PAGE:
On your birthday, you will surely receive those heartwarming swarm of posts, tweets, mails, text messages and telephone calls, a far cry from the odd telephone calls and snail mail birthday cards of yore. I had a lovely birthday recently and tallied up my greetings, not for the sake of self-congratulations, but more to consider the state of digital marketing. And, please note that the purpose of this post is NOT to inspire a wave of more congratulatory messages.* In total, on my birthday day, I received a total of 141 different messages (with a few belated stragglers thereafter). That is rather close to the 130 friends one is supposed to have on average on Facebook. However, in my case, considering the un-average numbers of people with whom I’m connected, the 141 starts to feel a bit light. The clear winner is Facebook where I received 86 messages. One thing I did inadvertently this year was not to allow people to post to my timeline (formerly known as Wall). As a result, all the greetings were sent as “personal” messages, which I am going to guess had a slight filtering effect. Below** you can see how you can change that setting should you wish to change whether others may or may not post directly to your timeline. The rush of birthday wishes got me thinking about how different messages were sent according to the channel.
The personal funnel
As one goes through the messages and channels used, it is clear that there is a hierarchy in terms of personalization and intimacy in the communications. In the realm of other “social” media, after the 86 FB messages, I got 5 tweeted Twitter birthday mentions and, surprisingly, 6 wishes via Skype. Moving along the scale, I received 18 SMS messages and 12 personal email messages, which as opposed to Facebook, were truly individual and personalized with more meaningful messages. Finally, there were the seven telephone calls mostly from family. I would be remiss not to mention the IRL family celebration (photos on FB!). I did not receive even one card via snail mail.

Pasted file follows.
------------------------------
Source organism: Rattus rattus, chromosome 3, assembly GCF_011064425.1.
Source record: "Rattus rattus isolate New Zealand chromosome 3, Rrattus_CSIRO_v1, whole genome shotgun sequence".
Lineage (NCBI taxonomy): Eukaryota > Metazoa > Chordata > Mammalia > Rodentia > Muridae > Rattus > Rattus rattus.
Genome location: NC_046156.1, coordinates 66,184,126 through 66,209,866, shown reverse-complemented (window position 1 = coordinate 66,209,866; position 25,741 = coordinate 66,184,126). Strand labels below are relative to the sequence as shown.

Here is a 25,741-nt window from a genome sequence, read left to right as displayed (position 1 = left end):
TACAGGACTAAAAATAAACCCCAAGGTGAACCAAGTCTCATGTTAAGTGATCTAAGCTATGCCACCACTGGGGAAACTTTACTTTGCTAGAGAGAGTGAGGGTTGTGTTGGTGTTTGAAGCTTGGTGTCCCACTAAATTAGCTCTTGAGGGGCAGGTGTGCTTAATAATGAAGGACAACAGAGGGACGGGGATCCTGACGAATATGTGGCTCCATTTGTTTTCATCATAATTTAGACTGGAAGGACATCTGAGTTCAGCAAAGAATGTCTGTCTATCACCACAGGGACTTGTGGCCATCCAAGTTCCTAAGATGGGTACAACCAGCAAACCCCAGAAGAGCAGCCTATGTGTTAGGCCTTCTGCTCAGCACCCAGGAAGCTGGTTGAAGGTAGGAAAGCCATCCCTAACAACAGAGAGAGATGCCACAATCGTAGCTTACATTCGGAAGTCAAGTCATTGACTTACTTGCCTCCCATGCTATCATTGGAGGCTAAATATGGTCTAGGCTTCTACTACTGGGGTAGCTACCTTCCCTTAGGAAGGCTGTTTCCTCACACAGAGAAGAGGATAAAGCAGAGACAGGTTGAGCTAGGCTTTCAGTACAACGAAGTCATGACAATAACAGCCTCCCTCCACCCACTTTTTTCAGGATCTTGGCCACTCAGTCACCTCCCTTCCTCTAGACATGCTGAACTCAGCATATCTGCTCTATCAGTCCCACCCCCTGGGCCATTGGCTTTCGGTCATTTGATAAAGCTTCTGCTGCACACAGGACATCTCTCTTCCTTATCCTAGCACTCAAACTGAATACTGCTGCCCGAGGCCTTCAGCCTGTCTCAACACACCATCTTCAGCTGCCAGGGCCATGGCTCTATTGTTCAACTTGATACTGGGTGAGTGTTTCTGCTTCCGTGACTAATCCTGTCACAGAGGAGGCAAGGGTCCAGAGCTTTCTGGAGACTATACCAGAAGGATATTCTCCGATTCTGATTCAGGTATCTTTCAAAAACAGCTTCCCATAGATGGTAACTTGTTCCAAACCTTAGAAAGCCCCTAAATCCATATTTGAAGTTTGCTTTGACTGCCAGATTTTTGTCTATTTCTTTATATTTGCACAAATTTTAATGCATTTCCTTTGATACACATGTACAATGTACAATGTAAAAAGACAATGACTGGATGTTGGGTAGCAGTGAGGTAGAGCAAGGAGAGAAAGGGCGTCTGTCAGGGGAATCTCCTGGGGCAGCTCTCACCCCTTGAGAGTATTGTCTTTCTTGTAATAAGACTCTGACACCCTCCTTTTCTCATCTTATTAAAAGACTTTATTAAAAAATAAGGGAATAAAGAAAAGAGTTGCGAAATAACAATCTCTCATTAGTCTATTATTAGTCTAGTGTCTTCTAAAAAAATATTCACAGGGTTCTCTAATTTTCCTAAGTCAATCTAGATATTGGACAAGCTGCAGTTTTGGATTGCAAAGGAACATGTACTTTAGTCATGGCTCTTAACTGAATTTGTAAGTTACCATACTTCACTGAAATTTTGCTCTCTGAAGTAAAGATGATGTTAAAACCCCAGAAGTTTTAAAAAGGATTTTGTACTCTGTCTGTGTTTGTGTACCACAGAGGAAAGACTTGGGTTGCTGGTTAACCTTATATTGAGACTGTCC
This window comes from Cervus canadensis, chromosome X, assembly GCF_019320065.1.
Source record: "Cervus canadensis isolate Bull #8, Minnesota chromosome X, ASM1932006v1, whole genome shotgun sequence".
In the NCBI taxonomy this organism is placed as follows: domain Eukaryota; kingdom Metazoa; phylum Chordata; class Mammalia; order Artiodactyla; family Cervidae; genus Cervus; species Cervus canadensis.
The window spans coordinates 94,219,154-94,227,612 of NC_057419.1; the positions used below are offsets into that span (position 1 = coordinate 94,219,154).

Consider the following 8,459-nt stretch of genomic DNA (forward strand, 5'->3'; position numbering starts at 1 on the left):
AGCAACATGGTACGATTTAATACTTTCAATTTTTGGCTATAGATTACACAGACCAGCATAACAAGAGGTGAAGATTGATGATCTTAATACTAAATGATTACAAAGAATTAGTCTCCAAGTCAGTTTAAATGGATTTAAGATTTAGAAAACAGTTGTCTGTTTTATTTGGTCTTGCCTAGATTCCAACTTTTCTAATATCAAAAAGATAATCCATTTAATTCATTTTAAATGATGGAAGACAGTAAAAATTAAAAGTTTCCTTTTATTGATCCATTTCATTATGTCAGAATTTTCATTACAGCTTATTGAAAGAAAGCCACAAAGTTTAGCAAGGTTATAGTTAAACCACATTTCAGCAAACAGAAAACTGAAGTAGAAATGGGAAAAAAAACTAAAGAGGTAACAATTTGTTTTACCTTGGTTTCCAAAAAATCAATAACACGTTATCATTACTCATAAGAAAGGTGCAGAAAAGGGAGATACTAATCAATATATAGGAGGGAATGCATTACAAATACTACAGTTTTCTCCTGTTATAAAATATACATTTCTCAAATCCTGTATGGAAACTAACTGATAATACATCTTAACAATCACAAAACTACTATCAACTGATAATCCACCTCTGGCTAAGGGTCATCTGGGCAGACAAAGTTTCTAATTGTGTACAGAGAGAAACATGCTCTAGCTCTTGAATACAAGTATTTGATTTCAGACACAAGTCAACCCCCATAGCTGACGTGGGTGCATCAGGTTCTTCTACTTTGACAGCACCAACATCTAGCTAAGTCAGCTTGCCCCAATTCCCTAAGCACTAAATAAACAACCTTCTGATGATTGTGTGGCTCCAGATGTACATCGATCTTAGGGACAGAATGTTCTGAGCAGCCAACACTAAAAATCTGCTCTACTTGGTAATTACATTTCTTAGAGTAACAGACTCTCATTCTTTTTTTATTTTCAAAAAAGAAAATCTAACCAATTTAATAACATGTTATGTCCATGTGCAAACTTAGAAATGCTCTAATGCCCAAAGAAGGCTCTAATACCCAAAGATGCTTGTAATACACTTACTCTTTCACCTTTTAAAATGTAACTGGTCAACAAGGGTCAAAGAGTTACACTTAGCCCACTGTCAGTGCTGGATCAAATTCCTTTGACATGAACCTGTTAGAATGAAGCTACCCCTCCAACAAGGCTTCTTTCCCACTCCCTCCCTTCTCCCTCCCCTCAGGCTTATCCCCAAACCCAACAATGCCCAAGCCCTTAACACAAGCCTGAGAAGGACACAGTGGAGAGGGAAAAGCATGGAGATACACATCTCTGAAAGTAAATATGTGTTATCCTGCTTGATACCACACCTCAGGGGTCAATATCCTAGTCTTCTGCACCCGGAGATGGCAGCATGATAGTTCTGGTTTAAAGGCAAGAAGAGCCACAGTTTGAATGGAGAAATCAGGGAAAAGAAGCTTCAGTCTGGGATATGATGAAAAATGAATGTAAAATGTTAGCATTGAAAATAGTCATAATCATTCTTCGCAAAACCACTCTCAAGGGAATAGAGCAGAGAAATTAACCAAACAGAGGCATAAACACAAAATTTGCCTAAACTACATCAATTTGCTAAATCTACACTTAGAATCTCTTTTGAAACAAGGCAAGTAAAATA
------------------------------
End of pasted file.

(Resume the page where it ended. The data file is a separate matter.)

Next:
What about CRM around your birthday?
Through the clutter, I also received seven “personal” emails from companies/brands on my birthday day, wishing me Happy Birthday. Each of these organizations clearly has a CRM program of some sort in place. One of these was from a company I had never heard of, so I assume they found or scraped my birthday and email address via some public network (SPAM!). Six of the seven “corporate” emails included some kind of gift or offer. Five of the 7 were digital-first companies (e.g. networks, eCommerce site…). However, none of the companies engaged in what I might call Social CRM. All very traditional.